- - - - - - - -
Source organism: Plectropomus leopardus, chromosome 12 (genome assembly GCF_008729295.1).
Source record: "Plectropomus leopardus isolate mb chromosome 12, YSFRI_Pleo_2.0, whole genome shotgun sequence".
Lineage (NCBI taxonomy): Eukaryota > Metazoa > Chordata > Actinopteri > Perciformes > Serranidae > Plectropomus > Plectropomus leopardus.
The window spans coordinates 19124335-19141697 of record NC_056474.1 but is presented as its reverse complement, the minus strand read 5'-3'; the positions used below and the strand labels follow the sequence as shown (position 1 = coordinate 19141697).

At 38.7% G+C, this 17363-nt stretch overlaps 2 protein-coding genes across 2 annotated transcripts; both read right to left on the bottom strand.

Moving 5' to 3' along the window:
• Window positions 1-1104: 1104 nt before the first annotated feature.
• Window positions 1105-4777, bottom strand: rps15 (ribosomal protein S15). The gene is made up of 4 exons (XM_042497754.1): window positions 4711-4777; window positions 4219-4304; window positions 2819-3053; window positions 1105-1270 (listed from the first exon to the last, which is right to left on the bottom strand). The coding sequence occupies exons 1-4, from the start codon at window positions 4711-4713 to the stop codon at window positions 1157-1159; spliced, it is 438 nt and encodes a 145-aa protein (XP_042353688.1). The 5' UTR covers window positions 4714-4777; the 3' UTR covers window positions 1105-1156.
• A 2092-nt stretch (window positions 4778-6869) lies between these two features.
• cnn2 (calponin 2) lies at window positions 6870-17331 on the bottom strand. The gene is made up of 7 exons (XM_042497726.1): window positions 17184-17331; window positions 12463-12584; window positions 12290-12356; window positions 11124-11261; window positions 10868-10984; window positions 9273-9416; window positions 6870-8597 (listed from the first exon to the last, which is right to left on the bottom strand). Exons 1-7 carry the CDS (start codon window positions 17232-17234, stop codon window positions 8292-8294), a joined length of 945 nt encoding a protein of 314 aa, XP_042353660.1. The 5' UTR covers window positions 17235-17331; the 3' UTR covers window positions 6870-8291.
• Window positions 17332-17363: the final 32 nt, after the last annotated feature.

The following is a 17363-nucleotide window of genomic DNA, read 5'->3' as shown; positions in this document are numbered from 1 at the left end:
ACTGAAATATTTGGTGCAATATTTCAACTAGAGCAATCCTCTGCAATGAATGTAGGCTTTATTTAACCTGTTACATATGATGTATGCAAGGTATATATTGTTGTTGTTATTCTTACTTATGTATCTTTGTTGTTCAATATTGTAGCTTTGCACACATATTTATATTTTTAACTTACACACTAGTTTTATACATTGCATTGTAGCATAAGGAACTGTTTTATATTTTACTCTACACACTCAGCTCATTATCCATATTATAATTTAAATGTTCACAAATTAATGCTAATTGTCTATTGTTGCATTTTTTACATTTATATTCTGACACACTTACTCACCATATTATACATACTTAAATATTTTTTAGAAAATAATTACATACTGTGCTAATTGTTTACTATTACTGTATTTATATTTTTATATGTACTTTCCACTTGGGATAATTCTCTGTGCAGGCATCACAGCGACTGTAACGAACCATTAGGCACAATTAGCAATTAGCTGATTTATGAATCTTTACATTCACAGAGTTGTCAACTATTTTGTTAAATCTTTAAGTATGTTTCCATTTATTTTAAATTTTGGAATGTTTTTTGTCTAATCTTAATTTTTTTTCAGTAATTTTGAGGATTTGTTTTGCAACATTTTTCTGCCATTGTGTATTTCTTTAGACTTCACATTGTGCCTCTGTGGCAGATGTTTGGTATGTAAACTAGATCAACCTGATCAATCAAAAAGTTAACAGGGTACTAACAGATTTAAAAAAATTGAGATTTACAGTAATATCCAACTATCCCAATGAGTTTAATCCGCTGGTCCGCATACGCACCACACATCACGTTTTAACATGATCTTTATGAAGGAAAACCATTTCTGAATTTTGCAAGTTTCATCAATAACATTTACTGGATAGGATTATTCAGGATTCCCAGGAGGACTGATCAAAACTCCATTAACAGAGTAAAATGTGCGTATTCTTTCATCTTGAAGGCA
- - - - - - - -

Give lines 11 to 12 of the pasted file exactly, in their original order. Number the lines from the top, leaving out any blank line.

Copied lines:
• Window positions 17332-17363: the final 32 nt, after the last annotated feature.

The following is a 17363-nucleotide window of genomic DNA, read 5'->3' as shown; positions in this document are numbered from 1 at the left end: